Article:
In particular we explored a novel method to sample airborne volatiles in situ from nest of blue petrels. Volatile Organic Compounds (VOCs) were directly collected from the burrow onto a sequence of two thermo-desorption tubes the first packed with Tenax-TA and the second with Sulficarb over 3 h active sampling at a flow rate of 50ml/min. We collected samples during two field seasons (2014-2015 and 2015-2016) from: i) nests with birds and egg, ii) empty nests without bird and egg and iii) nests with only the egg. VOCs from controls of tubes and colony were also collected. All tubes were capped after collection and stored at ambient temperature until laboratory analysis. TD-GC-MS-TOF analyses clearly showed that the method was able to catch the scent of nests. GC-MS data were processed and integrated using the Automated Mass Detection and Identification System (AMDIS, NIST). Integrated areas were standardized by adding an internal standard before the analysis of tubes. Contaminants were removed for further statistical tests and evaluation.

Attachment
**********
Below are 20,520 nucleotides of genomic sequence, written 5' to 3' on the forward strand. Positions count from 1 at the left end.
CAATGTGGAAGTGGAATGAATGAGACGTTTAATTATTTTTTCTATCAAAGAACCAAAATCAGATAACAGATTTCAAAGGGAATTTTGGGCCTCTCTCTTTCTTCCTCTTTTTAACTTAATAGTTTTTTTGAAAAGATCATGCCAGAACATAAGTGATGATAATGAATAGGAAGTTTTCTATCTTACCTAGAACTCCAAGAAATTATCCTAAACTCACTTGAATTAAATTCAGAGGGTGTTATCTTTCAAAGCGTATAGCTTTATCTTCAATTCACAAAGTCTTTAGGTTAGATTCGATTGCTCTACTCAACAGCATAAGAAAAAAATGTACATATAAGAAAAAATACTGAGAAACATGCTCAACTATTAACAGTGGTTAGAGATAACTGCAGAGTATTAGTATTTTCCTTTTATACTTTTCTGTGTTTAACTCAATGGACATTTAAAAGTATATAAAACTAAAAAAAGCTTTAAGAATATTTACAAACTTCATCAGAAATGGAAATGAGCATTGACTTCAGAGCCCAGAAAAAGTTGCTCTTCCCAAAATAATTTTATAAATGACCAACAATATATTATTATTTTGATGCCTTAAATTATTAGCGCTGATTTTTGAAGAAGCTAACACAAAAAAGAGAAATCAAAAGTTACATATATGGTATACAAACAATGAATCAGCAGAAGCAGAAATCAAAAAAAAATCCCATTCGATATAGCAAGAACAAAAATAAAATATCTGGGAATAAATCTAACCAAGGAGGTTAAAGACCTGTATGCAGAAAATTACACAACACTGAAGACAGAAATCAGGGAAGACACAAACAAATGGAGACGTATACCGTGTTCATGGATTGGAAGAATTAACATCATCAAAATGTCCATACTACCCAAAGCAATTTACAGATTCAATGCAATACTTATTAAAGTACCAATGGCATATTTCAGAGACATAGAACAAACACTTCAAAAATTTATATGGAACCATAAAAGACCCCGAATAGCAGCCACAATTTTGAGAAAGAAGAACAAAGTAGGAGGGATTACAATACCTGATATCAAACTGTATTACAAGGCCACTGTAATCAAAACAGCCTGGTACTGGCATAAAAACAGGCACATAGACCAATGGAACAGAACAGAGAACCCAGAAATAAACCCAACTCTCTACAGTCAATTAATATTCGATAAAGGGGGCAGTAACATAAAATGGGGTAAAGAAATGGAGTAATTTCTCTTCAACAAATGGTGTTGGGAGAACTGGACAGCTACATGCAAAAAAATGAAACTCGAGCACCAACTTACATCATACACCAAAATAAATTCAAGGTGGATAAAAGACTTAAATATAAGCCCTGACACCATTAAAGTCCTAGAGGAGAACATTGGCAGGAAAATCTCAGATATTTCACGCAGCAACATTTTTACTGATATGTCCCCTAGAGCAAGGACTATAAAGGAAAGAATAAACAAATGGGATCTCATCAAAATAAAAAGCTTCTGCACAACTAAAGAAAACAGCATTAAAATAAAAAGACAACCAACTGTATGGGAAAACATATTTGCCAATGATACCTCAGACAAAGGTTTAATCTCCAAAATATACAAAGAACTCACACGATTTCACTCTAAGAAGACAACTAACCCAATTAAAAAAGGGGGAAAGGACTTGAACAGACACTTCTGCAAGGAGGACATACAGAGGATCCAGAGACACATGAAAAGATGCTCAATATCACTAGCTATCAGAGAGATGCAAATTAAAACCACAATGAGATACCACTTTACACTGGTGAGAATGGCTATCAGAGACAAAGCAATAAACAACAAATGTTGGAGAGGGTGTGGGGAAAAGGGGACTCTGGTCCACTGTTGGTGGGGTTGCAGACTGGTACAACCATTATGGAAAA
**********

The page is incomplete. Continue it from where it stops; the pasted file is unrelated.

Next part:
Results showed the nests yielded approx. 98 compounds. The comparison of relative proportion of volatile organic compounds displayed an effect of the year (Permanova test: F1,75=14.61 p=0.0001). Also chemical profiles were significantly different between nest with a bird incubating, with a cold egg, with a chick and empty nest (F3,68=1.55 p=0.03). Finally the chemical profiles from nest airborne were affected by the nest origin (F22,68=1.56 p=0.003).

What is the real odour of blue petrel? Identifying individual scents.

Similarly to the nest study, we explored different laboratory methods for extraction of VOCs from feathers. Firstly we tested solid-phase microextraction (SPME). Exposure to the feathers in a small glass vial at 60 °C in water bath for 1h, 2h and 4h yielded no discernibly different profile compared to empty vials as control.